Microsoft Comfort Curve Keyboard 3000 Helps Your RSI For Cheap

Although I don't suffer from serious RSI, I've always favoured ergonomic keyboards because they offer an easy way to force myself to keep my hands in the correct posture to avoid wrist pain. The problem though, is that most ergo keyboards are chunkier and taller, which is bad for people who like laptop-like low profile keyboards. Microsoft's Comfort Curve 3000 is a meshing of the two ideas.

I've used it for about 2 weeks now, and find it quite pleasurable to type on. The feedback is similar to the Microsoft Arc I tried out last year, but a lot wider, because it's a full-sized system keyboard, and thus faster to type on.

There's enough feedback to make typing tactile enough, but not too much to make things super clacky. This, of course, is a subjective thing, so you'll want to try it out before you buy.

Adam Pash, who does have RSI, and also prefers low-profile keyboards, says this about his experience:

I used to have this bulky ergonomic keyboard but stopped using it, at least in part because it had the footprint of a boombox, and with the height of my desk, put my wrists at an uncomfortable angle. This keyboard's lower profile and small footprint has me giving ergonomic keyboards another shot.

One of the best (and most surprising) things is that it's only around $40. Microsoft has a cheaper keyboard - the Curve 2000 - but it doesn't seem as low-profile as this one. Note though, that it's wired USB, in case that makes a difference for you.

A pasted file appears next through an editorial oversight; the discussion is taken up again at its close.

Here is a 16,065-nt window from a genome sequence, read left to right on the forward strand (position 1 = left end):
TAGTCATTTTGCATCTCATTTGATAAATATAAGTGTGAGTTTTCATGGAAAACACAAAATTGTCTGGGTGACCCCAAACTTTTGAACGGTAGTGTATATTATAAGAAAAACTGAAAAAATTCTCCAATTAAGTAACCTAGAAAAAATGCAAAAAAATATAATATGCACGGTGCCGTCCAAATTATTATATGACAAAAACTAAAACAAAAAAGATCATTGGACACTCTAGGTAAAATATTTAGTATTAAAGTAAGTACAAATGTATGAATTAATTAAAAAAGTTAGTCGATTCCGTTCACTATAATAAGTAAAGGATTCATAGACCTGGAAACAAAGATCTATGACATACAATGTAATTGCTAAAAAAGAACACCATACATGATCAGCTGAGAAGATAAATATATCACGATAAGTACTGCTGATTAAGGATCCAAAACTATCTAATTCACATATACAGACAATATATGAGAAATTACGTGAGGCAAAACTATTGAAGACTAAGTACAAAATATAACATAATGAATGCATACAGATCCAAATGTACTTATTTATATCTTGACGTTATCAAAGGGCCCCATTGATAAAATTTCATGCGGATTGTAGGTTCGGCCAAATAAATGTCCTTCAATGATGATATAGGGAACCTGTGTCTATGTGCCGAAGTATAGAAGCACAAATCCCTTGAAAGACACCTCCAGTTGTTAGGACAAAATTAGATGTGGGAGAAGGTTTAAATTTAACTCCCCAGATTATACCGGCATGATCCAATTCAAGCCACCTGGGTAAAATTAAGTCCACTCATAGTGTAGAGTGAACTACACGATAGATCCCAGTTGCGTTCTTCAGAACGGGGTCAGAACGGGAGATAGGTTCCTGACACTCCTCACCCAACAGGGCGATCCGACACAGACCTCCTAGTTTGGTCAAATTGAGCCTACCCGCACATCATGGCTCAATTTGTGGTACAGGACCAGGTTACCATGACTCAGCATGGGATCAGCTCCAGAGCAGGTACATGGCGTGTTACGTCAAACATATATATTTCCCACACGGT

The largest complaint I have is that the arrow keys have no separation from the Right Ctrl and 0 key on the numpad, which means it's hard to move your hand over to the arrows by touch. You may get used to it eventually, but that takes a while.

Microsoft


Comments

    Huh? Tell me that's not a wired USB cable?! Aren't those things extinct?

      On an ergo keyboard - why would it matter if its cabled? The main reason I can see for a wireless keyboard is if you want to type in places other than at a desk - and that kind of defeats the purpose of using an ergo keyboard in the first place.

      Personally, I prefer wired 'boards. I seldom move it anywhere, and there's no batteries to worry about.

    I find the biggest RSI source for me is the position of the mouse. Why aren't there ergonomic curved keyboards with detachable number-pads that can be moved to the left side (like the MS sidewinder http://www.microsoft.com/hardware/en-us/p/sidewinder-x6-keyboard).
    This would allow the mouse to be in a better position.

      There's lots, just Google it.

        Ah, if only your response addressed the "ergonomic curved" and "detachable" parts of my comment.

        I've only seen one such keyboard to date.
        http://www.trulyergonomic.com/index.html
        It has many interesting changes to the standard layout to get used to, but the downsides are it has no numpad at all, is pre-order only and will be at least $240 to get it here (before paying for a new usb numpad).